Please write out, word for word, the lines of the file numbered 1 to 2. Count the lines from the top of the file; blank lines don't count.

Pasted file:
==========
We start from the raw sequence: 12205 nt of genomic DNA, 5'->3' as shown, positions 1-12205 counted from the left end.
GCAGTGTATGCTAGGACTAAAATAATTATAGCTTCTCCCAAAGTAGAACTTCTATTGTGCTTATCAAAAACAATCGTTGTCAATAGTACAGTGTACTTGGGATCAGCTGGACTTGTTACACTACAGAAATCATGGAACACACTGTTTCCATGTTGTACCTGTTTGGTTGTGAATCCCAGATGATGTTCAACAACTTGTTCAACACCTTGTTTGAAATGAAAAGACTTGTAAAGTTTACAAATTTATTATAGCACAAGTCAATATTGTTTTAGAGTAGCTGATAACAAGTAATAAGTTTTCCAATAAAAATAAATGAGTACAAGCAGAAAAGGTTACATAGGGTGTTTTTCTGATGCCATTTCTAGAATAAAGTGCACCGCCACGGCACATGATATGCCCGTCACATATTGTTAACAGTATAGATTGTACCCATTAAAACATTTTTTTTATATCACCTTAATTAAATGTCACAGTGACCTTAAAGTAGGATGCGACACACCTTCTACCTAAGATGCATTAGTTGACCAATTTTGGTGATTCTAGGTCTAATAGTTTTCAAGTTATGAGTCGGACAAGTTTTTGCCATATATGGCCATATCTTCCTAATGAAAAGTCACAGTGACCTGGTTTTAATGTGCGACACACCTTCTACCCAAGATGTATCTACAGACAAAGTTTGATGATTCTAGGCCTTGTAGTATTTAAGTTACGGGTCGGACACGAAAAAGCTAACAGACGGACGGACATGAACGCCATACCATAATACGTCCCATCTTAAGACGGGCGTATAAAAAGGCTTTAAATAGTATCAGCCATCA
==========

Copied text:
We start from the raw sequence: 12205 nt of genomic DNA, 5'->3' as shown, positions 1-12205 counted from the left end.
GCAGTGTATGCTAGGACTAAAATAATTATAGCTTCTCCCAAAGTAGAACTTCTATTGTGCTTATCAAAAACAATCGTTGTCAATAGTACAGTGTACTTGGGATCAGCTGGACTTGTTACACTACAGAAATCATGGAACACACTGTTTCCATGTTGTACCTGTTTGGTTGTGAATCCCAGATGATGTTCAACAACTTGTTCAACACCTTGTTTGAAATGAAAAGACTTGTAAAGTTTACAAATTTATTATAGCACAAGTCAATATTGTTTTAGAGTAGCTGATAACAAGTAATAAGTTTTCCAATAAAAATAAATGAGTACAAGCAGAAAAGGTTACATAGGGTGTTTTTCTGATGCCATTTCTAGAATAAAGTGCACCGCCACGGCACATGATATGCCCGTCACATATTGTTAACAGTATAGATTGTACCCATTAAAACATTTTTTTTATATCACCTTAATTAAATGTCACAGTGACCTTAAAGTAGGATGCGACACACCTTCTACCTAAGATGCATTAGTTGACCAATTTTGGTGATTCTAGGTCTAATAGTTTTCAAGTTATGAGTCGGACAAGTTTTTGCCATATATGGCCATATCTTCCTAATGAAAAGTCACAGTGACCTGGTTTTAATGTGCGACACACCTTCTACCCAAGATGTATCTACAGACAAAGTTTGATGATTCTAGGCCTTGTAGTATTTAAGTTACGGGTCGGACACGAAAAAGCTAACAGACGGACGGACATGAACGCCATACCATAATACGTCCCATCTTAAGACGGGCGTATAAAAAGGCTTTAAATAGTATCAGCCATCA